Filling in labor gaps with education
When Bruno Lam’s father moved their family of four to Canada from Hong Kong, armed with only a high school diploma, there were few routes he could take to make a living.
At the advice of a training agency, he pursued a program in computer networking — but the skills he developed eventually became obsolete with cloud computing, and left him scrambling for another solution.
“He had to pivot, and experienced a lot more stress and pain to provide for his family as a result,” said Lam, an incoming student in Stanford Graduate School of Education’s (GSE) Learning Design and Technology (LDT) master’s program. “I think a lot about how things could have been different if he’d had access to a skill program that had more of a safety net.”
It’s why Lam, one of four 2023 Knight-Hennessy Scholars (KHS) at the GSE, will study how to design personalized learning experiences that connect nontraditional students to skilled jobs. His focus lies in filling labor shortages in the health care and sustainability fields by upskilling workers looking to take on higher-wage employment.
As part of the Knight-Hennessy program — a cohort of 84 Stanford graduate students across disciplines being prepared for leadership in their fields and communities — he hopes to engage with great minds that will challenge and improve his approach to problem solving.
“While in LDT and as a Knight-Hennessy scholar, I want to answer the question of how we can design more learning opportunities and pathways that are tailored to folks like my dad, that address their unique circumstances,” Lam said.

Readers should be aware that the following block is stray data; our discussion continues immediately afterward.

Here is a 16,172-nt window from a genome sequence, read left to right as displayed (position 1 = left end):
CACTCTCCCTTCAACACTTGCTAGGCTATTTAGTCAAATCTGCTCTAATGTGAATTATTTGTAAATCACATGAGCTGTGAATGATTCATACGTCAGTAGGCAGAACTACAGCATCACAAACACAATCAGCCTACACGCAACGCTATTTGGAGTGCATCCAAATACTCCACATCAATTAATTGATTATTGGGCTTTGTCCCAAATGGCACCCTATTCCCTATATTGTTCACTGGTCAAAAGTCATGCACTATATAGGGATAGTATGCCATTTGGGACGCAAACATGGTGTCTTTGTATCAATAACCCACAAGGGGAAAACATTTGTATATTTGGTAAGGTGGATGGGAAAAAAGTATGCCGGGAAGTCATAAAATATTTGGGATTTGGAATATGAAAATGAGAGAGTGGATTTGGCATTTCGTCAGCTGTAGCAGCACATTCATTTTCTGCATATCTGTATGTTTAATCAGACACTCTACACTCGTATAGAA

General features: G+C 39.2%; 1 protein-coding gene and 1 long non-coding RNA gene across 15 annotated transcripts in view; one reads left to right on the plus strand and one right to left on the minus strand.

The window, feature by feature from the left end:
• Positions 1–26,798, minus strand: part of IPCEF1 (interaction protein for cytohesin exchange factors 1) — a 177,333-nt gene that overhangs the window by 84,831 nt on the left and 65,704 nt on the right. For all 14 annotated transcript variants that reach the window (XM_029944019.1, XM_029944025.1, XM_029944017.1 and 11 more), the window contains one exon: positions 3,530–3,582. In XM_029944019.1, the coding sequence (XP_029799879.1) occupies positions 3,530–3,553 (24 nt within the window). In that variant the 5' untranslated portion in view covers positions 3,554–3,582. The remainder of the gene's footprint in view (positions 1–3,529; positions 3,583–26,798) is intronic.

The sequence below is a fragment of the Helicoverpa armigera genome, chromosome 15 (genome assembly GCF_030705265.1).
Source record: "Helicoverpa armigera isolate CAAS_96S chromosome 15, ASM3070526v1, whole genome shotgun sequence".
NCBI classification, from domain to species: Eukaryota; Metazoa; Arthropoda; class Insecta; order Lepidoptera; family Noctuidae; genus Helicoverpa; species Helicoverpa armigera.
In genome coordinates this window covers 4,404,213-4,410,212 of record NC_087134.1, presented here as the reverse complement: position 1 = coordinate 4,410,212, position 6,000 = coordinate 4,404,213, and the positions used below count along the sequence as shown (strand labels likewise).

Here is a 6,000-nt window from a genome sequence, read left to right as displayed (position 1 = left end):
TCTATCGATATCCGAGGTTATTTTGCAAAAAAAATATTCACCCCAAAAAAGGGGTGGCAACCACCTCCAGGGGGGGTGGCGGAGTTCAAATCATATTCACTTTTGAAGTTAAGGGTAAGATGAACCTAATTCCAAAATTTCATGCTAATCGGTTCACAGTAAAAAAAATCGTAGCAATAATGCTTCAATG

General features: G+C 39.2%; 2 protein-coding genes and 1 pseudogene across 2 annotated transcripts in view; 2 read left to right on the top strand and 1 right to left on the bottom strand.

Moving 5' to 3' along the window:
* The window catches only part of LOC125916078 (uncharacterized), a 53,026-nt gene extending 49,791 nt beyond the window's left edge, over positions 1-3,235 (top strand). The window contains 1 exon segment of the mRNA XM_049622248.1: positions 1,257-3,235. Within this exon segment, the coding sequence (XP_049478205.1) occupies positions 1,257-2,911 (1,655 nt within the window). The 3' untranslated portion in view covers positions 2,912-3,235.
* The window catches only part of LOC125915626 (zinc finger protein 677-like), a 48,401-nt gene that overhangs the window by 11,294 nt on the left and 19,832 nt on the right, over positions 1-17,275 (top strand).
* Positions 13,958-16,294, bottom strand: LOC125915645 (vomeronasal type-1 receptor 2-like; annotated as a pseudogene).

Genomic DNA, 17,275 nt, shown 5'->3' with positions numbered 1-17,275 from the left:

Prior to joining the GSE this fall, Lam received his bachelor’s in finance from the University of British Columbia (UBC), where he co-founded Propel Impact, a program that began as a way to help postsecondary students across Canada use their degree to find solutions to issues in climate change, education, health care and food insecurity.
“Before I started Propel, it took me a long time to find a community interested in applying business to creating positive social and environmental impact,” Lam said. “To be part of the Knight-Hennessy program means that the community is there from day one. I don’t have to search high and low for a group of people who will help me grow in my thinking, and who I can help as well.”